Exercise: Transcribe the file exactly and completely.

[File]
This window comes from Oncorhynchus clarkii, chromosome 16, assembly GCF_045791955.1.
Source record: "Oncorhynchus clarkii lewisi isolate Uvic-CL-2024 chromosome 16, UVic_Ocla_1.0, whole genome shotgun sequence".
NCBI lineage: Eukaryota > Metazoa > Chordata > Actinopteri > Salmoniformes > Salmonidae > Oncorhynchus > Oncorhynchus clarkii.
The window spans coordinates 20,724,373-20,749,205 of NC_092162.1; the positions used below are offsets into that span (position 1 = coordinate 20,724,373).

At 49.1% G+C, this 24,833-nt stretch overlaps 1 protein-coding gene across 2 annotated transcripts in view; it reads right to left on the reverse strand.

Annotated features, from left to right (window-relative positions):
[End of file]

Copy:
This window comes from Oncorhynchus clarkii, chromosome 16, assembly GCF_045791955.1.
Source record: "Oncorhynchus clarkii lewisi isolate Uvic-CL-2024 chromosome 16, UVic_Ocla_1.0, whole genome shotgun sequence".
NCBI lineage: Eukaryota > Metazoa > Chordata > Actinopteri > Salmoniformes > Salmonidae > Oncorhynchus > Oncorhynchus clarkii.
The window spans coordinates 20,724,373-20,749,205 of NC_092162.1; the positions used below are offsets into that span (position 1 = coordinate 20,724,373).

At 49.1% G+C, this 24,833-nt stretch overlaps 1 protein-coding gene across 2 annotated transcripts in view; it reads right to left on the reverse strand.

Annotated features, from left to right (window-relative positions):